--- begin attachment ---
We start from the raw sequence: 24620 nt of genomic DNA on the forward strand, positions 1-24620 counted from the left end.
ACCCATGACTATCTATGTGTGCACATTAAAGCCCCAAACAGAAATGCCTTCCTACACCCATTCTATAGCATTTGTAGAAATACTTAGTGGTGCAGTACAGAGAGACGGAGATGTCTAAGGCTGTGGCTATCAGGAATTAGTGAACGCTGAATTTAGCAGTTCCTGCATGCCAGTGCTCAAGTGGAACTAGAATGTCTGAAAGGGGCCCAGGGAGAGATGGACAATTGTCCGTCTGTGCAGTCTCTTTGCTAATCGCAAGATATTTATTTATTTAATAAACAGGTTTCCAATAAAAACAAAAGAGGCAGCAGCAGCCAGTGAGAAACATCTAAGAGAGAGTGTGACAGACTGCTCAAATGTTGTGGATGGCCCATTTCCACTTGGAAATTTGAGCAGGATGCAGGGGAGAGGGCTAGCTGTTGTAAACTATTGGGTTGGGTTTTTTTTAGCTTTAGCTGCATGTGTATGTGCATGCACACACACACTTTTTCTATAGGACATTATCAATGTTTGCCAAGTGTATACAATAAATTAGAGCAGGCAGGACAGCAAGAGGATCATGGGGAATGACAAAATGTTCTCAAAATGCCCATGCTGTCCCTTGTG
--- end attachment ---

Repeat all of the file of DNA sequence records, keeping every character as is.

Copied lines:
We start from the raw sequence: 24620 nt of genomic DNA on the forward strand, positions 1-24620 counted from the left end.
ACCCATGACTATCTATGTGTGCACATTAAAGCCCCAAACAGAAATGCCTTCCTACACCCATTCTATAGCATTTGTAGAAATACTTAGTGGTGCAGTACAGAGAGACGGAGATGTCTAAGGCTGTGGCTATCAGGAATTAGTGAACGCTGAATTTAGCAGTTCCTGCATGCCAGTGCTCAAGTGGAACTAGAATGTCTGAAAGGGGCCCAGGGAGAGATGGACAATTGTCCGTCTGTGCAGTCTCTTTGCTAATCGCAAGATATTTATTTATTTAATAAACAGGTTTCCAATAAAAACAAAAGAGGCAGCAGCAGCCAGTGAGAAACATCTAAGAGAGAGTGTGACAGACTGCTCAAATGTTGTGGATGGCCCATTTCCACTTGGAAATTTGAGCAGGATGCAGGGGAGAGGGCTAGCTGTTGTAAACTATTGGGTTGGGTTTTTTTTAGCTTTAGCTGCATGTGTATGTGCATGCACACACACACTTTTTCTATAGGACATTATCAATGTTTGCCAAGTGTATACAATAAATTAGAGCAGGCAGGACAGCAAGAGGATCATGGGGAATGACAAAATGTTCTCAAAATGCCCATGCTGTCCCTTGTG